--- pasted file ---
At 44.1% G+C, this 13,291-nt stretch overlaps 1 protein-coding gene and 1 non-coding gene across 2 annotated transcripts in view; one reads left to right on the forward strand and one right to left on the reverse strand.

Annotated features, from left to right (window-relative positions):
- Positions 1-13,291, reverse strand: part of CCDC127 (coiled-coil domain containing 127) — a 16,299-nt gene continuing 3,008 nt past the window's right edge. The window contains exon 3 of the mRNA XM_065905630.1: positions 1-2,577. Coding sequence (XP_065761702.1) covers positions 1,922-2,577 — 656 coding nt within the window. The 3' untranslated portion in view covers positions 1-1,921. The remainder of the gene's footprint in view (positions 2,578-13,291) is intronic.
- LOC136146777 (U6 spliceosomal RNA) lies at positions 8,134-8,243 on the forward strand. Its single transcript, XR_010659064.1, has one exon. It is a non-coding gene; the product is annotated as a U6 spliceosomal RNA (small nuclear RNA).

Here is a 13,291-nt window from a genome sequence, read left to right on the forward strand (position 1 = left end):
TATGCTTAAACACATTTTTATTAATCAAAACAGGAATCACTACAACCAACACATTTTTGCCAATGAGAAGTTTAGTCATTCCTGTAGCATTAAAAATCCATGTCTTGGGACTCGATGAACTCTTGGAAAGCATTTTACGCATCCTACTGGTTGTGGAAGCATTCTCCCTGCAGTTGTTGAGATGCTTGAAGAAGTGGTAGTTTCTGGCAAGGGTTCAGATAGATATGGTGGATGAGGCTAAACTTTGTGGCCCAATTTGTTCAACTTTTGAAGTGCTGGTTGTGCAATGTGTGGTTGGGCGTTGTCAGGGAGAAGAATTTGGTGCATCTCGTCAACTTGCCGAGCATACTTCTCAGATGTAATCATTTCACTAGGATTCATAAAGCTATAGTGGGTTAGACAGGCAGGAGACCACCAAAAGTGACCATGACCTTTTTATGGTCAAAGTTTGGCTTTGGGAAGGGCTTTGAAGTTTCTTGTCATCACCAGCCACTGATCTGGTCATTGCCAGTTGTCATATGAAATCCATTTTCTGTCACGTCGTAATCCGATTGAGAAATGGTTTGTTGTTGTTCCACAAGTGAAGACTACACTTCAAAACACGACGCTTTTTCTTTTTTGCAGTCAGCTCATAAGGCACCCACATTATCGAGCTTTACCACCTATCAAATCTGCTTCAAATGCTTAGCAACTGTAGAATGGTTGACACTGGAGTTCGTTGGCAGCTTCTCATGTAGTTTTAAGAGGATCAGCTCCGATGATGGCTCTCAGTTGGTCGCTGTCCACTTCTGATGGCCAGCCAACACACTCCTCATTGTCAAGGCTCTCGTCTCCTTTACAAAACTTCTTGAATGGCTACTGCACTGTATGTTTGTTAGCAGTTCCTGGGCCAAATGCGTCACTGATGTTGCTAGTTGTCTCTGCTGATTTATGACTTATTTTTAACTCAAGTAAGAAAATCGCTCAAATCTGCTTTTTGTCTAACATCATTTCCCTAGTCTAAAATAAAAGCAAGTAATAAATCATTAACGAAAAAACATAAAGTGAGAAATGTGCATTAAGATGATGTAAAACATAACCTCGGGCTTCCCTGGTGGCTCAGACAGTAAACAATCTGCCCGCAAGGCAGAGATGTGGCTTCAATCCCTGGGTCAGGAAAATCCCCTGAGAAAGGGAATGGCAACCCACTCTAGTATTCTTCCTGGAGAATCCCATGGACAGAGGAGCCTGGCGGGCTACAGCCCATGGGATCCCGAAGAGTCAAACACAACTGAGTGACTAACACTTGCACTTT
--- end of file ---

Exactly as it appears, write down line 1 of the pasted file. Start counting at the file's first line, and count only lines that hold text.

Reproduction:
At 44.1% G+C, this 13,291-nt stretch overlaps 1 protein-coding gene and 1 non-coding gene across 2 annotated transcripts in view; one reads left to right on the forward strand and one right to left on the reverse strand.